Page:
Charlottesville Child Welfare Study

Authors:Claibourn, Michele, LB-Univ Librarian-GeneralUniversity of Virginia ORCID icon, Charlotte, BA-SE InitiativeUniversity of Virginia Aluri, Bharat, EN-Eng Sys and EnvironmentUniversity of Virginia Elder, RebeccaUniversity of Virginia Mekavibul, James, EN-Comp Science DeptUniversity of Virginia Pan, NaifeiUniversity of Virginia Provost, NatalieUniversity of Virginia Sullivan, Hannah, CU-Leadshp, Fndns & Pol StudiesUniversity of Virginia Wang, Jia YingUniversity of Virginia Woon, Michael, Engineering UndergraduateUniversity of Virginia Wu, Melissa, Commerce UndergraduateUniversity of Virginia

Studies throughout the United States have repeatedly shown that black children and their families are dis- proportionately represented in the child welfare system and frequently experience disparate, and less favorable, outcomes relative to white children and their families. This study assesses Charlottesville’s child welfare caseload for evidence of racial disproportionality – overrepresentation of racial groups in the child welfare system relative to their presence in the population – and racial disparity – less favorable outcomes for some racial groups compared to others – at multiple stages of interaction with the child welfare system. Using administrative data on children reported to Child Protective Services from July 1, 2014 to June 30, 2017, we examined referrals and new clients, post-referral decisions, and foster care outcomes by race.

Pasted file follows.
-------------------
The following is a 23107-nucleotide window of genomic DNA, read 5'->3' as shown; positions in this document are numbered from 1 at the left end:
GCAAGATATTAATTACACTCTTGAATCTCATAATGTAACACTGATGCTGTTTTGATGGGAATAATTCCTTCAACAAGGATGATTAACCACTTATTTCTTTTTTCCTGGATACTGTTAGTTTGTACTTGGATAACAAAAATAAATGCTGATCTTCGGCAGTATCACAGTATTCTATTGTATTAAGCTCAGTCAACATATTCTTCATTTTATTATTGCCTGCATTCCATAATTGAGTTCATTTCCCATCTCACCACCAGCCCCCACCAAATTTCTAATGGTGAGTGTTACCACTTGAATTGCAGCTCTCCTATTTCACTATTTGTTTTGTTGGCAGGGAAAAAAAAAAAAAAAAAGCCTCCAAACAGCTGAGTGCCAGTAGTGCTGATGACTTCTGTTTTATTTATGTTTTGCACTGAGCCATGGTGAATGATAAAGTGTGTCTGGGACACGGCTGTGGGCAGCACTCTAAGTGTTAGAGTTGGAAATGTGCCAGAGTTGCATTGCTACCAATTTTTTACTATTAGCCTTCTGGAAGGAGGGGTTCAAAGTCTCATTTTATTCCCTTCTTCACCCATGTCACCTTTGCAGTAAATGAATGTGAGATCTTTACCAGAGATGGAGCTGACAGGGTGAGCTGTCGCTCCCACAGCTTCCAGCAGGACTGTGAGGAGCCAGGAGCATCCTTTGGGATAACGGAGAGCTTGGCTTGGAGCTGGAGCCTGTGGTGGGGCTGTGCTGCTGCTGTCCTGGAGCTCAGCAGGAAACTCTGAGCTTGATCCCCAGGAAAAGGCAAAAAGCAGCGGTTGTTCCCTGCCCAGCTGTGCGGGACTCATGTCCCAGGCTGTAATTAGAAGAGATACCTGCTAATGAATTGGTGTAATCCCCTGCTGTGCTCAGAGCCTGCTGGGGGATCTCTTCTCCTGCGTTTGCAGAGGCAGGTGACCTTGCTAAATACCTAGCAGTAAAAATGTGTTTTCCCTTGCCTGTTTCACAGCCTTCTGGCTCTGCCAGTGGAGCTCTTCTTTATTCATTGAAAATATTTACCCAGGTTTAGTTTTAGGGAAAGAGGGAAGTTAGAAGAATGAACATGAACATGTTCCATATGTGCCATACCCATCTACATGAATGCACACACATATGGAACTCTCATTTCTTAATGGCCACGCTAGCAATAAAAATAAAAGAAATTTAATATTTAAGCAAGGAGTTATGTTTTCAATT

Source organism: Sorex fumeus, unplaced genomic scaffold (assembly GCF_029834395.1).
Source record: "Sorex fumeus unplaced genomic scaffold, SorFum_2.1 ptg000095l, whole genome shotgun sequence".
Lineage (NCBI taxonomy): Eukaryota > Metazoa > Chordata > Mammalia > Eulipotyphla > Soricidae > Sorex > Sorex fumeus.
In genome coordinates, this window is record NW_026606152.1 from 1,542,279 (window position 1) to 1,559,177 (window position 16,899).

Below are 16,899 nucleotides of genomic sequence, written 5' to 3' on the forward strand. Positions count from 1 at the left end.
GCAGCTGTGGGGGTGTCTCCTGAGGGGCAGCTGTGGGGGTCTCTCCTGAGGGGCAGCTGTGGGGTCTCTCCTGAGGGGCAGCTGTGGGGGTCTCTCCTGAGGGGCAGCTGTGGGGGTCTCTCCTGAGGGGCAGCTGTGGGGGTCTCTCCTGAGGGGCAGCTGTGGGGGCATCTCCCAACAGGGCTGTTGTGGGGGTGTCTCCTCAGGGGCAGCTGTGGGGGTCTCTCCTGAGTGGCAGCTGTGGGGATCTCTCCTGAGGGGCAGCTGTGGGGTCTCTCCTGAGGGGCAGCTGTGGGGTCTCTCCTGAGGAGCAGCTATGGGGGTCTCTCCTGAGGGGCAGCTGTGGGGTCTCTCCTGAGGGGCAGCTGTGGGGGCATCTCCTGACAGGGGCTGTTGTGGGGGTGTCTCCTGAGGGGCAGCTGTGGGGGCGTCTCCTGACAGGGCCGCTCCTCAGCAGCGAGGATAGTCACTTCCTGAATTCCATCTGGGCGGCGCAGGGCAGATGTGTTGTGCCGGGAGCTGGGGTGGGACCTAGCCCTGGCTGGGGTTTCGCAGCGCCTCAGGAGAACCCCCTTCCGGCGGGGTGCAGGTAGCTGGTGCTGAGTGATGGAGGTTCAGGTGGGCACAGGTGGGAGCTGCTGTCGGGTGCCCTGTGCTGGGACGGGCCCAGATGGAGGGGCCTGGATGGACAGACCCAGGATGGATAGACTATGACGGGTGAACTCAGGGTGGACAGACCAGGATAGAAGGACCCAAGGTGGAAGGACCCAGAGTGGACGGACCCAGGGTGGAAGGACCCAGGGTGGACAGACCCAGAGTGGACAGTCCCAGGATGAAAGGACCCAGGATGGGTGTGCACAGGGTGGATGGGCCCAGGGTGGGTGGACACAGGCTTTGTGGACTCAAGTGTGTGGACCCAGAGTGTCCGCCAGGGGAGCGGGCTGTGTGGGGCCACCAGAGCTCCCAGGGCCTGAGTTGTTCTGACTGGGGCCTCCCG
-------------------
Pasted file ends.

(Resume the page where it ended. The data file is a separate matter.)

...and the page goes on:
Child welfare, Charlottesville, Community research
Source Citation:

Prepared by the Public Interest Data Lab for the Charlottesville Department of Social Services, Charlottesville, VA.

University of Virginia
Published Date:
August 2018

Produced by the Public Interest Data Lab: A Project of the University of Virginia Library, the UVA Data Science Institute, and the Frank Batten School of Leadership and Public Policy.